Sunday was my daughter Molly's first communion and it was pretty stressful event. Not just because of the planning or the celebration. We really didn't go out all out and put on a big shing ding. In fact, in typical McAdams procrastination fashion, we waited until the last minute to do everything. We found her dress two days before pictures were taken. We had a reception at my mother-in-law's house with take-out from Olive Garden that we ordered after mass. Heck, we were almost late to mass because I had to run to Target to get my son a new pair of khaki's because we couldn't find his. Okay, maybe some of the stress was from our lack of planning, but the biggest stress was wondering if we are doing everything we need to be doing to fulfill the promises we made at each of our children's baptism.
I'm sure it's every parent's worries that they raise their children to grow up to be good people and to have happy families of their own and successful careers. I certainly hope that my kids grow up to be kind and considerate people. I certainly hope they grow up to have long healthy marriages and give me lots of grand kids. Heck---I wouldn't mind having a son as a priest or a daughter as a nun if that is their vocation. Of course I want them to have good jobs and to want for nothing when they get older. I DEFINITELY don't want them to be living in my basement when they are in their 20's.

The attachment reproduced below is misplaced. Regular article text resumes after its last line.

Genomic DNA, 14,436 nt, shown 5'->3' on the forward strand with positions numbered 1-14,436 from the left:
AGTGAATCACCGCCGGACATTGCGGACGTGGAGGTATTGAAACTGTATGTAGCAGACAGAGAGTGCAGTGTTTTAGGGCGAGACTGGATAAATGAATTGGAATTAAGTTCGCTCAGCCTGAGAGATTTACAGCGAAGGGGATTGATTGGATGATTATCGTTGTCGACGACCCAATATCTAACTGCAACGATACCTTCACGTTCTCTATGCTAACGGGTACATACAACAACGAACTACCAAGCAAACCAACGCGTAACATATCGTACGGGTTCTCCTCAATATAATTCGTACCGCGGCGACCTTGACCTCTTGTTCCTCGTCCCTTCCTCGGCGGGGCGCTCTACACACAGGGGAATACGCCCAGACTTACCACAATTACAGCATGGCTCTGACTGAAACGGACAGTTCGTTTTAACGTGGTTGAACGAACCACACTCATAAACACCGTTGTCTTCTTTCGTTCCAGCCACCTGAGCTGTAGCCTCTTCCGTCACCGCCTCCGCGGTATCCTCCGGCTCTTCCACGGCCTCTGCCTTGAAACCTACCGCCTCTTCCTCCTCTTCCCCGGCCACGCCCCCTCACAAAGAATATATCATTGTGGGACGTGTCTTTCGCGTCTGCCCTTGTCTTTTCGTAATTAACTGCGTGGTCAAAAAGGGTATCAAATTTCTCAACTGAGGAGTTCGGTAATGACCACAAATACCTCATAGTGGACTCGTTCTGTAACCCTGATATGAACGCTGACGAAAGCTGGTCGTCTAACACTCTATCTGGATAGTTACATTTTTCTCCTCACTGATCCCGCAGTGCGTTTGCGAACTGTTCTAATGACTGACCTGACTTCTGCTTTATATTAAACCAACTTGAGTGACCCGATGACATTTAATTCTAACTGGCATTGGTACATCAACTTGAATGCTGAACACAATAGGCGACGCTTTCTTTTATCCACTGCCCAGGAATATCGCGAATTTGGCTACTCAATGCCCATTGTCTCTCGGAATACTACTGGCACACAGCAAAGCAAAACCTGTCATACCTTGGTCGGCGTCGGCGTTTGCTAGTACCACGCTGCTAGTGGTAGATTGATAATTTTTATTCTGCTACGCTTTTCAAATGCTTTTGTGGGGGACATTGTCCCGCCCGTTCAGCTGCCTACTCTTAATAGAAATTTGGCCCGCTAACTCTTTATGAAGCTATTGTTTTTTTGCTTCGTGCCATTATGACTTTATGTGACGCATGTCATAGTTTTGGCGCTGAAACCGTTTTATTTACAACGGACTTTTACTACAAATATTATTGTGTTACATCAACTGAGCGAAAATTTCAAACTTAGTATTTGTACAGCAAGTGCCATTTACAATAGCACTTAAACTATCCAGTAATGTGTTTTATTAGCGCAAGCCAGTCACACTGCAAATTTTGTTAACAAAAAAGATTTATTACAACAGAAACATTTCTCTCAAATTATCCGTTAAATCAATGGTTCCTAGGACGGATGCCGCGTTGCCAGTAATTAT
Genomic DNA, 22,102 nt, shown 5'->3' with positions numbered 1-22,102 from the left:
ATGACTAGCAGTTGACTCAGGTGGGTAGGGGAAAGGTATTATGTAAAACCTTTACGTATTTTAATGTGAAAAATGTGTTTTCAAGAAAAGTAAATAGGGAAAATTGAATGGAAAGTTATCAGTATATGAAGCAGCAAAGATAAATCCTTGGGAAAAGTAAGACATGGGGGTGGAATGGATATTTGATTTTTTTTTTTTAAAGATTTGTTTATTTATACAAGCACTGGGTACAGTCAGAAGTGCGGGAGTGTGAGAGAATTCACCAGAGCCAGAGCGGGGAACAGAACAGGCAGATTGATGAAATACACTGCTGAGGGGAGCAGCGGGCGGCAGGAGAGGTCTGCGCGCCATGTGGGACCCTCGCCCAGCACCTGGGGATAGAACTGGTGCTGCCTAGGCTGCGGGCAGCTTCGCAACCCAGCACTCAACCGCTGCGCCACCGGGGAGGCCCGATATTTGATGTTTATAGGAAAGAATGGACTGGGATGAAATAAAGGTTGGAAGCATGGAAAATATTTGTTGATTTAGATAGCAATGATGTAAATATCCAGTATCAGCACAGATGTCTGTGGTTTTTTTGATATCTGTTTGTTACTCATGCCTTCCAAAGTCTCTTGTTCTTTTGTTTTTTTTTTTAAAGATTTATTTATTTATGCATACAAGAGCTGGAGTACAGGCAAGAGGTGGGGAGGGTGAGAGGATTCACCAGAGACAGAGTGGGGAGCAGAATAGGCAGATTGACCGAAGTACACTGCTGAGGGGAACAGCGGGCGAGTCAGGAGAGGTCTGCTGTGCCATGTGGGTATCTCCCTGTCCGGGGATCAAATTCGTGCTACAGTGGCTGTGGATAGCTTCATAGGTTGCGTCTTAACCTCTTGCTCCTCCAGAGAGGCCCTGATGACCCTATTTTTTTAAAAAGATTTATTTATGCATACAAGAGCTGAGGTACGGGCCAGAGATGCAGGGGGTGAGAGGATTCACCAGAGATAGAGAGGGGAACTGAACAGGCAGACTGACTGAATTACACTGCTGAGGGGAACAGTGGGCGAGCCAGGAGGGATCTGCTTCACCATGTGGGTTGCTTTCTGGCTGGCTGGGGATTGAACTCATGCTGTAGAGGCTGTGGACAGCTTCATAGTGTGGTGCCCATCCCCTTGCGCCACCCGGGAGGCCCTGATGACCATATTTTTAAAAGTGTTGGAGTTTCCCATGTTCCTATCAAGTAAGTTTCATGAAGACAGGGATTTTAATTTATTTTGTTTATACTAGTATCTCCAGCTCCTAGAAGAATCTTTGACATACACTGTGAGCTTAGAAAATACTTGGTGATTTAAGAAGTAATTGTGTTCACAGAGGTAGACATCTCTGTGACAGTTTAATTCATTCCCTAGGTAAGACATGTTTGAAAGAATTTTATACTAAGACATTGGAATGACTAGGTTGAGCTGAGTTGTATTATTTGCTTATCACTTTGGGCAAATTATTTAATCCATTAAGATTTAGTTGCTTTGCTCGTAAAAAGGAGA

The fact of the matter is that will be a failure as a parent if I haven't everything I can to prepare my kids to know God and know how they are to serve him. I'm a failure if I haven't done everything I can to ensure that my children know that they were made in the image and likeness of God and that He loves them no matter what happens.
I fully realize that my kids have free will just like everyone else and are free to grow up and make their own mistakes just like I make my own. I realize that they are responsible for their own actions and in the end--they are responsible for keeping themselves in a state of grace and responsible for ensuring their own salvation. I will be able to help them out when they are adults. I'll be able to bail them out when they get in jams. I'll also be able to be in a position to let them sink so that they can learn from their mistakes. But when it is their time of judgement, they will have to stand in front of God themselves. I can't help them there. Only God can truly see into their hearts.
But then I look back and see ways I could have done better. I've been irresponsible and don't always ensure they are reverent at mass. I don't make them go to reconciliation. We aren't a real prayerful family. I've sent them to a Catholic School. I'm not always the best example.
I've done better than some parents. I've done worse than some parents. I've been average I guess. I don't want to be average in this category. I want to excel. I want to know--no matter where I end up--that my kids will spend eternity in the presence of God.
Do any of you have these same worries? What do you think you do well as a parent as far as raising your kids in the Catholic faith? How do you think you can improve.
The Oval Portrait by Edgar Allen Poe
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